Countries undergoing or recovering from conflict and authoritarianism often face profound rule of law challenges. This book is about how lawyers as ‘real people’ navigate these challenges. How do they exercise resistant agency and at the same time maintain a sense of professional legitimacy? How do lawyers working within such settings imagine the law? How do they understand their ethical obligations towards their clients and the rule of law? What factors motivate them to use their legal practice and social capital to challenge repressive power? What challenges and risks do they face? Are there particularly gendered consequences for ‘taking on’ legal resistance in such contexts? And when do lawyers facilitate or acquiesce with injustice, thus becoming part of the problem? Drawing on over 130 interviews conducted during field research in Cambodia, Chile, Israel, Palestine, South Africa, and Tunisia, McEvoy, Mallinder and Bryson seek to extend existing theoretical understandings of law and society and cause lawyering in particular by exploring their application (or not) in these more challenging environments.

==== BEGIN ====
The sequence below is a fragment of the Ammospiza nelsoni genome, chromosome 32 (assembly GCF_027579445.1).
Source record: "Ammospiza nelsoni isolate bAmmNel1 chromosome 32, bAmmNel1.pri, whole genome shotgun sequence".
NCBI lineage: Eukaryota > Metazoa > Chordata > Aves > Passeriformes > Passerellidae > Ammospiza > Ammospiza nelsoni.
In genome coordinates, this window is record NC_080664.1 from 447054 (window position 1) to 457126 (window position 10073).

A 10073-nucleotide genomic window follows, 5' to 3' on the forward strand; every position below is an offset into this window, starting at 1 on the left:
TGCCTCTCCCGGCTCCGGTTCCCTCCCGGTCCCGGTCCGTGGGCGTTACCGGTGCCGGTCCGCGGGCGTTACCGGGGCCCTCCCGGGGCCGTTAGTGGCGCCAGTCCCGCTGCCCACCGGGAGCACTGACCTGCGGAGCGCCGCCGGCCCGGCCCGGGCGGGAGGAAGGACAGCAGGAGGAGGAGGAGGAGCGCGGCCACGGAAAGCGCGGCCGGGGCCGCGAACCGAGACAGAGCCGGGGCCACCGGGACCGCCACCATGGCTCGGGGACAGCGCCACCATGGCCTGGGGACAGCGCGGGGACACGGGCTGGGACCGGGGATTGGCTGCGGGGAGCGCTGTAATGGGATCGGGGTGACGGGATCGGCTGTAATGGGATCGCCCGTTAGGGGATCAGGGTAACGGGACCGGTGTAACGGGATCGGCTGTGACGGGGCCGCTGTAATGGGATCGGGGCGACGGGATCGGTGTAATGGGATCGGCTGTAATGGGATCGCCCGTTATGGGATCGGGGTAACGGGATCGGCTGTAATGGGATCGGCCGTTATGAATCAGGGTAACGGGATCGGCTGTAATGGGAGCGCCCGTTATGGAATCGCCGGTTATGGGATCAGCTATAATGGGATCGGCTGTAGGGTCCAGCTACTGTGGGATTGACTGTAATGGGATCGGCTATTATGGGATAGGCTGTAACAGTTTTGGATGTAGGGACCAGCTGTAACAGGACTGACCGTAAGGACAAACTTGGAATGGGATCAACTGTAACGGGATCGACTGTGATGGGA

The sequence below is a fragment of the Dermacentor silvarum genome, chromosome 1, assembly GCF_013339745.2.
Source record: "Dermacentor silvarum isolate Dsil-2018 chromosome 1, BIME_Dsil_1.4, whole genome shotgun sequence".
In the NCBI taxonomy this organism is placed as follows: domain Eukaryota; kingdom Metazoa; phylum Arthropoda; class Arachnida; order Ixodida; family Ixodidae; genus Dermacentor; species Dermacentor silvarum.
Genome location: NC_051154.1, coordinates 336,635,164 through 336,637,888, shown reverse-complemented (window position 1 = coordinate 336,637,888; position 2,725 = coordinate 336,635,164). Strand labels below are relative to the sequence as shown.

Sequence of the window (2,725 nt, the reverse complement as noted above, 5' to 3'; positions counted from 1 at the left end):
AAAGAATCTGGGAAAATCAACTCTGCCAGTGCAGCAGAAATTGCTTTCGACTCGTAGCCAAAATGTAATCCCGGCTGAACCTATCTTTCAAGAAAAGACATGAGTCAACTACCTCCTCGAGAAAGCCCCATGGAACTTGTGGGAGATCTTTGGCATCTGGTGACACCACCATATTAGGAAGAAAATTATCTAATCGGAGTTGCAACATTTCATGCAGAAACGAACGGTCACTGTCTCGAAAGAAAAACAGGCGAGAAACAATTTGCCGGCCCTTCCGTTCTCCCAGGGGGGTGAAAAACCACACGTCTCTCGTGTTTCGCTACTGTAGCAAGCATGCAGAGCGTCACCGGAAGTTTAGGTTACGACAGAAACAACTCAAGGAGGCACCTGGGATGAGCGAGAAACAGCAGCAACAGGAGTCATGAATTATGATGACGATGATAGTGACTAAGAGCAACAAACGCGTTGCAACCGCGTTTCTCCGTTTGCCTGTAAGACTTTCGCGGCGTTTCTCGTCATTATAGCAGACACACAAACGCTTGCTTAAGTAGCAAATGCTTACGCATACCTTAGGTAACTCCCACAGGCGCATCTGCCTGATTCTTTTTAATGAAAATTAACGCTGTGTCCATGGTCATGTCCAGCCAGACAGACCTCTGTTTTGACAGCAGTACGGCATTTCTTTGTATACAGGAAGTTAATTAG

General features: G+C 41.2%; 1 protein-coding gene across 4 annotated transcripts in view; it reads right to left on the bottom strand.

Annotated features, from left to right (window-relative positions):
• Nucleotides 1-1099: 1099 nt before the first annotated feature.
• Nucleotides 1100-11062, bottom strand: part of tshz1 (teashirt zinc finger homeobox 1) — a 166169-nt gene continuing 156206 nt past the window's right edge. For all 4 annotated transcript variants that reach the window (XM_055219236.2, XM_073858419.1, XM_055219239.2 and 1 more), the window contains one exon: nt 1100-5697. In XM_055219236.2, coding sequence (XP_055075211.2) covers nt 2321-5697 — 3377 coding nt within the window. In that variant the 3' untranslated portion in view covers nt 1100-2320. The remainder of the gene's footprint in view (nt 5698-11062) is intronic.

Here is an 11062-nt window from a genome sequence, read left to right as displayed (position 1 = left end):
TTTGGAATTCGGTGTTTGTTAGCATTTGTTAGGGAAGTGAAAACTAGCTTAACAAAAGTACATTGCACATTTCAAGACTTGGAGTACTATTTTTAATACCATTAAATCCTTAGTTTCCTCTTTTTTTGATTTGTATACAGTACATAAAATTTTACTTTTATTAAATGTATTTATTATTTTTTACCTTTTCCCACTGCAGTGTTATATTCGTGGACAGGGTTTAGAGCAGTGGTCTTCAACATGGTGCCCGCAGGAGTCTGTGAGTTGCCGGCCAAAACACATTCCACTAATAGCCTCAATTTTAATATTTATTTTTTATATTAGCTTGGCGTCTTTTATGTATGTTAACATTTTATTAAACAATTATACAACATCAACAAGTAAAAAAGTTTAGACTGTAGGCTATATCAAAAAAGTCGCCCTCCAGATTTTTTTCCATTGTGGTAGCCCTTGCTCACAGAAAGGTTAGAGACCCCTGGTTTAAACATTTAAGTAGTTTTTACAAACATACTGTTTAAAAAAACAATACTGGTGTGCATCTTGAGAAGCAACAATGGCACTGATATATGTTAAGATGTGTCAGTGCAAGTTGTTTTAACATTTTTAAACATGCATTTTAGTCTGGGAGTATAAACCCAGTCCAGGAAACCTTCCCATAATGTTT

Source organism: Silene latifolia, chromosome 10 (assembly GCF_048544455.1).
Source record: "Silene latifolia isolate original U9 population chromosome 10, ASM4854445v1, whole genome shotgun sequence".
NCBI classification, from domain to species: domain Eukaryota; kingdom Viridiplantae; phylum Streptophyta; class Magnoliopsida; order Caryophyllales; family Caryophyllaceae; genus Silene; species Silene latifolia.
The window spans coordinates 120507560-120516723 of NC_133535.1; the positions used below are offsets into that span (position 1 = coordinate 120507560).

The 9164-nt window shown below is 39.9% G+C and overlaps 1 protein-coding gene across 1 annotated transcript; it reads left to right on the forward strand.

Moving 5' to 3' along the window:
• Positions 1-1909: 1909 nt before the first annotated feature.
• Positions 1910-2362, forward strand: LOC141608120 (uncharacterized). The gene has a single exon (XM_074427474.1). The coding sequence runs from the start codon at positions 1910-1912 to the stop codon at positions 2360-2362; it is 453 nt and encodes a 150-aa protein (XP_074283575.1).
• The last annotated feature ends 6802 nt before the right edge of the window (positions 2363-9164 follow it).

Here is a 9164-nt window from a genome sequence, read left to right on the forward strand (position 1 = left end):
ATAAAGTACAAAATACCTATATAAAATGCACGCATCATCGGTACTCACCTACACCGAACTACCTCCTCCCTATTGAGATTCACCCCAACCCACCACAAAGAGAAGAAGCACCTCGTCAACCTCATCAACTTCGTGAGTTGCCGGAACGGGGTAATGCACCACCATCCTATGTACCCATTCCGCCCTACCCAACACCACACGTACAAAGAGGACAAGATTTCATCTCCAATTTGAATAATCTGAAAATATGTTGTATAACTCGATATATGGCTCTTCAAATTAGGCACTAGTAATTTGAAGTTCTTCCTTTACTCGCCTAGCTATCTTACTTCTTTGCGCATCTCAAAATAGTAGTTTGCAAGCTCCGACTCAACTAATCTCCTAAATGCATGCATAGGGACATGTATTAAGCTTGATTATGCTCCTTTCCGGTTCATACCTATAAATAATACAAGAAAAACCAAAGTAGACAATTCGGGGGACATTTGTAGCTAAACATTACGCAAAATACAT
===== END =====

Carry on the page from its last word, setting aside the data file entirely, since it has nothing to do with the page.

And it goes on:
Original languageEnglish
Place of PublicationCambridge
PublisherCambridge University Press
Number of pages413
ISBN (Print)9780521853989
Publication statusPublished - 02 Mar 2022


  • gender;
  • cause lawyering;
  • conflict;
  • transition;
  • transitional justice;
  • human rights;
  • legal ethics;
  • lawyer-client relationships
  • resistance;
  • legal imagination;
  • legitimacy;
  • agency
  • government lawyers;
  • authoritarianism;
  • law and performance;
  • rule of law;
  • boycott;

ASJC Scopus subject areas

  • Law
  • Sociology and Political Science


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